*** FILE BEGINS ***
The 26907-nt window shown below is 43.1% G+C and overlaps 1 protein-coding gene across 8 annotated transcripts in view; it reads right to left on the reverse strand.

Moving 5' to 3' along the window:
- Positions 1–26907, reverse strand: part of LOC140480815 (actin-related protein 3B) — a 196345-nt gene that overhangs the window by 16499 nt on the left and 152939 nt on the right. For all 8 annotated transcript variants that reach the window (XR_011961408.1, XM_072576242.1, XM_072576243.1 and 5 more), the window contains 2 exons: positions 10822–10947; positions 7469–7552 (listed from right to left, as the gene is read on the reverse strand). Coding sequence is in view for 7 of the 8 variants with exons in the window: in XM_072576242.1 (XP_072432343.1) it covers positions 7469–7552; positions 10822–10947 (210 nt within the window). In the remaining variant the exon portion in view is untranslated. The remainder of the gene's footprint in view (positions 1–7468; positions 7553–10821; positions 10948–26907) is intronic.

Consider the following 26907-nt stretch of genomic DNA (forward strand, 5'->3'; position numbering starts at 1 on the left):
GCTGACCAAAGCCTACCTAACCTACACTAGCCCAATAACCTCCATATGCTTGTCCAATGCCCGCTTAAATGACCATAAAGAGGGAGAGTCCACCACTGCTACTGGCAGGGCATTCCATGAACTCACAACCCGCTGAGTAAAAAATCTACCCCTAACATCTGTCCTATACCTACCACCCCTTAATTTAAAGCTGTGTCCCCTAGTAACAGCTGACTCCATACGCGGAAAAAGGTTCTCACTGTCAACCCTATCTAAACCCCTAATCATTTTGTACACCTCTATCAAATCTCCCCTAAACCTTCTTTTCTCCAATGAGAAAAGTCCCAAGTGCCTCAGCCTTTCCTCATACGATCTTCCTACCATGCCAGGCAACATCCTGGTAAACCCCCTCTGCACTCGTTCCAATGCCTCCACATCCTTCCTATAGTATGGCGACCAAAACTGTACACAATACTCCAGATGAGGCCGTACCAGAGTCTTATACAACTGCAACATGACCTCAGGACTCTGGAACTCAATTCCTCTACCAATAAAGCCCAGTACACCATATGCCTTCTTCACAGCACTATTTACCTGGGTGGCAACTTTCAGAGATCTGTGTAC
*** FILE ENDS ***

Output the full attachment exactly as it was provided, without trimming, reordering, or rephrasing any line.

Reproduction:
The 26907-nt window shown below is 43.1% G+C and overlaps 1 protein-coding gene across 8 annotated transcripts in view; it reads right to left on the reverse strand.

Moving 5' to 3' along the window:
- Positions 1–26907, reverse strand: part of LOC140480815 (actin-related protein 3B) — a 196345-nt gene that overhangs the window by 16499 nt on the left and 152939 nt on the right. For all 8 annotated transcript variants that reach the window (XR_011961408.1, XM_072576242.1, XM_072576243.1 and 5 more), the window contains 2 exons: positions 10822–10947; positions 7469–7552 (listed from right to left, as the gene is read on the reverse strand). Coding sequence is in view for 7 of the 8 variants with exons in the window: in XM_072576242.1 (XP_072432343.1) it covers positions 7469–7552; positions 10822–10947 (210 nt within the window). In the remaining variant the exon portion in view is untranslated. The remainder of the gene's footprint in view (positions 1–7468; positions 7553–10821; positions 10948–26907) is intronic.

Consider the following 26907-nt stretch of genomic DNA (forward strand, 5'->3'; position numbering starts at 1 on the left):
GCTGACCAAAGCCTACCTAACCTACACTAGCCCAATAACCTCCATATGCTTGTCCAATGCCCGCTTAAATGACCATAAAGAGGGAGAGTCCACCACTGCTACTGGCAGGGCATTCCATGAACTCACAACCCGCTGAGTAAAAAATCTACCCCTAACATCTGTCCTATACCTACCACCCCTTAATTTAAAGCTGTGTCCCCTAGTAACAGCTGACTCCATACGCGGAAAAAGGTTCTCACTGTCAACCCTATCTAAACCCCTAATCATTTTGTACACCTCTATCAAATCTCCCCTAAACCTTCTTTTCTCCAATGAGAAAAGTCCCAAGTGCCTCAGCCTTTCCTCATACGATCTTCCTACCATGCCAGGCAACATCCTGGTAAACCCCCTCTGCACTCGTTCCAATGCCTCCACATCCTTCCTATAGTATGGCGACCAAAACTGTACACAATACTCCAGATGAGGCCGTACCAGAGTCTTATACAACTGCAACATGACCTCAGGACTCTGGAACTCAATTCCTCTACCAATAAAGCCCAGTACACCATATGCCTTCTTCACAGCACTATTTACCTGGGTGGCAACTTTCAGAGATCTGTGTAC